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Ancient History and Religion with Peter Eyland


Judaism in the Graeco-Roman Diaspora : The Origin and Importance of the Synagogue

Friday 3rd September 2004

by Peter Eyland

The origins of the Jewish synagogue, both as a building and a gathering of people[1], are obscure and undocumented.  The time of its beginning has been diversely dated in a range from the ninth century BCE to the first century BCE (Levine, 2000:20).  Howard Kee has even argued (albeit unconvincingly) for the late first century CE (Kee, 1990:1-24)[2].  The place where it began has been variously given as Egypt, Palestine and Babylon (Levine, 2000:20).  It is likely that no one place, time or form can be specified for the synagogue’s origin because various architectures and customs have been found in different places and times[3].



The Jewish presence in Egypt dates from the sixth century (Griffiths in Urman and Flesher, 1995:4).  When Nebuchadnezzar destroyed the Judaean political state and its cultic centre, some Judaeans fled to neighbouring regions like Egypt and remained there. The first physical evidence for any public building for those Judaeans does not appear until the third Century BCE in Egypt. In Schedia near Alexandria, an inscription shows that a προσευχή (prayer house) was dedicated “on behalf of King Ptolemy (III Euergetes I) and Queen Berenice” somewhere between 246 and 221 BCE (CIJ II 1440).  The preposition in the opening phrase “on behalf of” is ὑπέρ (Griffiths in Urman and Flesher 1995:5 and Barclay, 1996:31) which must have been acceptable to the Ptolemies, even though it avoids a dedication “to them” (dative) as deities.  This is in contrast to the Greek example e.g. “Spoils from the Thurians the Tarantines dedicated to Zeus Olympios” (Fornara, 2003:112, p.127).

There was a similar inscription from the Egyptian Fayûm (which is a long way from Alexandria).  It was also from the third century BCE (Horsley, 1983:121) and reveals the existence of a Jewish community at Arsinoë-Crocodilopolis.  About twelve other Egyptian second and first century BCE dedicatory inscriptions have been found in various places (e.g. CIJ II 1441, 1443, 1449 and Horbury and Noy 126) which demonstrates that the προσευχαί were widespread.  The inscriptions have no description of the activities that occurred in the buildings.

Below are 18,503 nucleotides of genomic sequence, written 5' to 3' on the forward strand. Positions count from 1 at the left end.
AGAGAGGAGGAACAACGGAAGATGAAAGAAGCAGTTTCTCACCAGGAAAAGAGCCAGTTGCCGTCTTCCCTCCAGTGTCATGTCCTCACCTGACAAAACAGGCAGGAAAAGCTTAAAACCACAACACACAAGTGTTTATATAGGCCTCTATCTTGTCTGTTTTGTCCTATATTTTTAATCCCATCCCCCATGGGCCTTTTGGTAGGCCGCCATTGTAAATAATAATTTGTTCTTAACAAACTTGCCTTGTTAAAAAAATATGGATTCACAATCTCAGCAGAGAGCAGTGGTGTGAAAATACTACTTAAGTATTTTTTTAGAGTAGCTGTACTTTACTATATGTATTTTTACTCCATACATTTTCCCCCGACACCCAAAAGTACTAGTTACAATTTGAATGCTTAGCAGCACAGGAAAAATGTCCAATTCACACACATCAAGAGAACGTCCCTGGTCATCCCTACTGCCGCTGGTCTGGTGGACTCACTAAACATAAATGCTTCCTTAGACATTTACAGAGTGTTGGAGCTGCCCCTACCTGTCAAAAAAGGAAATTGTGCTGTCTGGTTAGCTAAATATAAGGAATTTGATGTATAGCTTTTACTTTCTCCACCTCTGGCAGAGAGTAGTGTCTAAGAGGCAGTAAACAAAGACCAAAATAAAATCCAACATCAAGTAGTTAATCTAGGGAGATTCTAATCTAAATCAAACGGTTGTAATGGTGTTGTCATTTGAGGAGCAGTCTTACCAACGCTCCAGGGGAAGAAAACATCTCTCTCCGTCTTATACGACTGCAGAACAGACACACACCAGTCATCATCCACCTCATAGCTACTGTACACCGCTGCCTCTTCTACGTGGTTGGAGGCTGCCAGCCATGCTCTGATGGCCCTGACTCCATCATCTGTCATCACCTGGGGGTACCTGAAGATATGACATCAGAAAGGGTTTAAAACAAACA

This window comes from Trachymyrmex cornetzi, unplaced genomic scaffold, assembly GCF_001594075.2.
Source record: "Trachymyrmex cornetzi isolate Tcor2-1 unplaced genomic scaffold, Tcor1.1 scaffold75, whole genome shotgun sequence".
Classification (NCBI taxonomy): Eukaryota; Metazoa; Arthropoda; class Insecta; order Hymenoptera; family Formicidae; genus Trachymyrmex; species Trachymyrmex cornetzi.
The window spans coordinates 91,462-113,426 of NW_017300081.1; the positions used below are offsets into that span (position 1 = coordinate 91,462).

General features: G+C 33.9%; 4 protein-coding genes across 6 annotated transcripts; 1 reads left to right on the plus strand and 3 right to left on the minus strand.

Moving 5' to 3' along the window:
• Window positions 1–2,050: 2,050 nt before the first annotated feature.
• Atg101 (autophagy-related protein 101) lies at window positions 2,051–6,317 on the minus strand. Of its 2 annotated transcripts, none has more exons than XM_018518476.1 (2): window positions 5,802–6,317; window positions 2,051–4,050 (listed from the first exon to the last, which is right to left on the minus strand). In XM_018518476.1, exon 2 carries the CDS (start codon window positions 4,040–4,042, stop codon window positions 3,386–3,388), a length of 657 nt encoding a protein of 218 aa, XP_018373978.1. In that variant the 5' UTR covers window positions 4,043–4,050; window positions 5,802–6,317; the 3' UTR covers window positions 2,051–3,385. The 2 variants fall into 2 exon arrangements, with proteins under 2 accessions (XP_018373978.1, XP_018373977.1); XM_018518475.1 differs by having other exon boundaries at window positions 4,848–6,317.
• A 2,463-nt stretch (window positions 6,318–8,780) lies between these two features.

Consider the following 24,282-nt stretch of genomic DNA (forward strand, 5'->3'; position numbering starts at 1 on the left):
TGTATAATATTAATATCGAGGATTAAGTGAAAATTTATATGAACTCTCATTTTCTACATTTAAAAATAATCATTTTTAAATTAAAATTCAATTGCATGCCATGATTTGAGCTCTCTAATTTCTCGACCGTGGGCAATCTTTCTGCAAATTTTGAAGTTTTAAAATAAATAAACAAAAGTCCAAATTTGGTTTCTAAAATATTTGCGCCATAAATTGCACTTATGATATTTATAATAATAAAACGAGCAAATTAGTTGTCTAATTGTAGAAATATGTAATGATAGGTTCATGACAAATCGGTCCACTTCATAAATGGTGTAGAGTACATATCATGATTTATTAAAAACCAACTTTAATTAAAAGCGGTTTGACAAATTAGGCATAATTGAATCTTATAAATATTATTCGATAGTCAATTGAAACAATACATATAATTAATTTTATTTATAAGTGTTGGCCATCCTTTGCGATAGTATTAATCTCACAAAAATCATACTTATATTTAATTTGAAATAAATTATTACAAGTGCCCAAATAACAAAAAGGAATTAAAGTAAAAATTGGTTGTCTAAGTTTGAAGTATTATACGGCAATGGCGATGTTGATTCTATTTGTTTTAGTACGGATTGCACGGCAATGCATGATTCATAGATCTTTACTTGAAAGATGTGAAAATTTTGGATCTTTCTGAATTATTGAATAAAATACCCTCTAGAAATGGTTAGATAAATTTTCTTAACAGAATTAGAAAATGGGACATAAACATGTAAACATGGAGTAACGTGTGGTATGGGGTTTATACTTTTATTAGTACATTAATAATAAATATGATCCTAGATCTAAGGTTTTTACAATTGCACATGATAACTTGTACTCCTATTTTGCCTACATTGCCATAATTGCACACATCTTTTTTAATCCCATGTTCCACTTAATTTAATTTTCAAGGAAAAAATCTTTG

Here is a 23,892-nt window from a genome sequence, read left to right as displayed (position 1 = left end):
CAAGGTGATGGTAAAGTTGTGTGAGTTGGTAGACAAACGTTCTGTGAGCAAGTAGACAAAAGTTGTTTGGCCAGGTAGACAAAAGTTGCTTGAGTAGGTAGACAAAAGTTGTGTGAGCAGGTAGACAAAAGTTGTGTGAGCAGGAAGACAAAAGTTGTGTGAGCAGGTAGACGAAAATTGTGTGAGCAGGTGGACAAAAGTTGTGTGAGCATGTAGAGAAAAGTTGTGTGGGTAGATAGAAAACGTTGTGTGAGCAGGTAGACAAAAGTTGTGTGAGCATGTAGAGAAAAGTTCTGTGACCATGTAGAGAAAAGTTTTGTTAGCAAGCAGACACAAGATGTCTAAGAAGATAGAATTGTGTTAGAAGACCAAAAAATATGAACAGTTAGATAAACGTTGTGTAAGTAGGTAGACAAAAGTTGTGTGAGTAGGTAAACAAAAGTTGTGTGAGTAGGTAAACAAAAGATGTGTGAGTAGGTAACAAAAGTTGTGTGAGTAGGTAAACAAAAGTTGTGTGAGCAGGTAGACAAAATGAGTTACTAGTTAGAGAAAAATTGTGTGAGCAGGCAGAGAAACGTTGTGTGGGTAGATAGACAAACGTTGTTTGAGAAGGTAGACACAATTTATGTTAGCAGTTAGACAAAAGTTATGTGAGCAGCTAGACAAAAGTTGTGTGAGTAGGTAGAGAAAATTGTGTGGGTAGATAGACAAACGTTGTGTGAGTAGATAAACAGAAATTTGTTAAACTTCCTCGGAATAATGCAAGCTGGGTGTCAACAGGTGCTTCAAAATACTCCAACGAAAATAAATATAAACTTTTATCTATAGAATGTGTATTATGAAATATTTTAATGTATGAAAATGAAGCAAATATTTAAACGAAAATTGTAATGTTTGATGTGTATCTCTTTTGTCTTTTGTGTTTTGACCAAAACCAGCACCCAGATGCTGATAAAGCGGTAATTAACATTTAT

It should be noted that two Jewish temples were built for sacrifice in Egypt.  At Elephantine an אגורא  (temple) was built to “Yah” or “Yaho” (Griffiths in Urman and Flesher 1995:4).  Bright (1964:327) noted that these military colonists were there “when the Persians conquered Egypt in 525” BCE.  Also, Josephus (Antiquities, 13.3.1) recorded that about 160 BCE, Onias IV built a temple for sacrifices at Leontopolis (Heliopolis).  Clearly some Judaeans were not restricted by the Deuteronomist.

Now a prayer house seems quite a different concept to a temple, but it not necessarily in conflict with it.  This is because the expression οἶκος προσευχῆς (house of prayer) was used of the Jerusalem Temple in Isaiah 56:7.  Also, one inscription (CIJ II 1449 = Horbury and Noy 125) has a προσευχή proclaimed as a place of refuge (ἄσυλον), i.e. given the right of asylum as were many other Egyptian temples[4].  In 3 Maccabees 2:28 Ptolemy Philopater reputedly had an edict refusing Jews entry to their ἱερά (temples) which may refer to προσευχή and show confusion in terminology.

Griffiths (in Urman and Flesher 1995:13) wrote that in Alexandria and the χώρα (countryside), Egyptians (unlike Hellenists) expressly associated temples with education.  Philo of Alexandria (mid first Century CE) affirmed this tradition when he wrote effusively of Jewish προσευκτήρια namely: